The first half of 2007 was a Dark Age of reading for me. Virtually every time I sat down with even the most promising book, my mind would float to the massive Redesign project headaches we were having at the newspaper. I couldn’t relax, I couldn’t get drawn in. I was in the wrong frame of mind to read. I was in the frame of mind to brood.
And then, as things do, the darkness cleared, and a new age of enlightenment began. And I began to read and absorb as if I’d just regained my sight. I began with Michael Chabon, an author I’d only heard of at that point. Very quickly I devoured two collections of short stories and three of his novels. His first novel, Mysteries of Pittsburgh and the collection A Model World introduced me to his storytelling and Wonder Boys and, especially, The Amazing Adventures of Kavalier and Clay showed me the full depth and breadth of his writing.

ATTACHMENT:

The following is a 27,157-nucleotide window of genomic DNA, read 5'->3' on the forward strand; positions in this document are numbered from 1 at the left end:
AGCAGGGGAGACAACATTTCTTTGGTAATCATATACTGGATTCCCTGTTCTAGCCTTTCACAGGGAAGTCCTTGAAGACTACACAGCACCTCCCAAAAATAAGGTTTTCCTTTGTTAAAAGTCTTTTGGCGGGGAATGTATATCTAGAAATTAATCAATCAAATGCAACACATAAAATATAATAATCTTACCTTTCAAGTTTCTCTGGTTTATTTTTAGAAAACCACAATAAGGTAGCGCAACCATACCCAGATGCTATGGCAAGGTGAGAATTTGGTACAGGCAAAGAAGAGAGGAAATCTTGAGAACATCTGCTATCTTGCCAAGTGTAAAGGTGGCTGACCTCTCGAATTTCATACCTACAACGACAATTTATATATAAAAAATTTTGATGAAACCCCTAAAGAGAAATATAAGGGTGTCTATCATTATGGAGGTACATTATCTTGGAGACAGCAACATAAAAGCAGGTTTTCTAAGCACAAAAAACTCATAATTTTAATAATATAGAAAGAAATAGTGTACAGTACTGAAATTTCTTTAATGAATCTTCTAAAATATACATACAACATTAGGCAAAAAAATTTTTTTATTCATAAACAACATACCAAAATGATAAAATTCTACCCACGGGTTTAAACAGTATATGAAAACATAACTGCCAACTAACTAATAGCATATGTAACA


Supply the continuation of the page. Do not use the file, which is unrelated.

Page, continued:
Other highlights of the year include George Saunders’ Pastoralia, a fiction collection brimming with wit and insight, and A Field Guide To The North American Family, the illustrated novella from my Millions cohort Garth Risk Hallberg, whose intertwined tale of the Hungate and Harrison families, with its tight prose – somehow simultaneously economical and gloriously open, and its shifting point-of-view and tone, and thematically-linked photos, is nothing short of fascinating, both in concept and execution.
And capping the year, on the heels of my Hemingwayesque sojourn in Paris, was a re-read of A Moveable Feast, Ernest Hemingway’s memoir of his formative years in 1920s Paris. Each vignette reads as a precise, evocative short story, and the collection is not only my favorite memoir of that era, but also my favorite Hemingway book. And my top read of 2007.